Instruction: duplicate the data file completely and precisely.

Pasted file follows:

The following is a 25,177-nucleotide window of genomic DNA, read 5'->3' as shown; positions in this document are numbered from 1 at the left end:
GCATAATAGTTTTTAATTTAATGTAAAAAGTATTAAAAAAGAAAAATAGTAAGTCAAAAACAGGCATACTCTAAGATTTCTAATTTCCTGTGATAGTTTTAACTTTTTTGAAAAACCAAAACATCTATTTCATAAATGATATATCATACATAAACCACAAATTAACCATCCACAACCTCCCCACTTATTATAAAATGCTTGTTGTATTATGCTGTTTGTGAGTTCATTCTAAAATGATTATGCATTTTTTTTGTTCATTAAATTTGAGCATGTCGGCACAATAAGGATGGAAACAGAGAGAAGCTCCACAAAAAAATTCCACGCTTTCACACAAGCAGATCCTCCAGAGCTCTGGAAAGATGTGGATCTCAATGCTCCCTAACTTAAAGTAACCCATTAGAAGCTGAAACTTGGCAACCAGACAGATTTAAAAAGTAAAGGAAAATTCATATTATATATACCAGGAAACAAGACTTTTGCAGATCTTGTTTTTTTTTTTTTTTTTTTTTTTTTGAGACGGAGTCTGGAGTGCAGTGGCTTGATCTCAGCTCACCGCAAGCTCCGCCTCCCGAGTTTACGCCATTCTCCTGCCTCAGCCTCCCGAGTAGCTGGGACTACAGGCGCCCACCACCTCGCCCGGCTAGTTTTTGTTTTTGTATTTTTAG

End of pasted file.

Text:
The following is a 25,177-nucleotide window of genomic DNA, read 5'->3' as shown; positions in this document are numbered from 1 at the left end:
GCATAATAGTTTTTAATTTAATGTAAAAAGTATTAAAAAAGAAAAATAGTAAGTCAAAAACAGGCATACTCTAAGATTTCTAATTTCCTGTGATAGTTTTAACTTTTTTGAAAAACCAAAACATCTATTTCATAAATGATATATCATACATAAACCACAAATTAACCATCCACAACCTCCCCACTTATTATAAAATGCTTGTTGTATTATGCTGTTTGTGAGTTCATTCTAAAATGATTATGCATTTTTTTTGTTCATTAAATTTGAGCATGTCGGCACAATAAGGATGGAAACAGAGAGAAGCTCCACAAAAAAATTCCACGCTTTCACACAAGCAGATCCTCCAGAGCTCTGGAAAGATGTGGATCTCAATGCTCCCTAACTTAAAGTAACCCATTAGAAGCTGAAACTTGGCAACCAGACAGATTTAAAAAGTAAAGGAAAATTCATATTATATATACCAGGAAACAAGACTTTTGCAGATCTTGTTTTTTTTTTTTTTTTTTTTTTTTTGAGACGGAGTCTGGAGTGCAGTGGCTTGATCTCAGCTCACCGCAAGCTCCGCCTCCCGAGTTTACGCCATTCTCCTGCCTCAGCCTCCCGAGTAGCTGGGACTACAGGCGCCCACCACCTCGCCCGGCTAGTTTTTGTTTTTGTATTTTTAG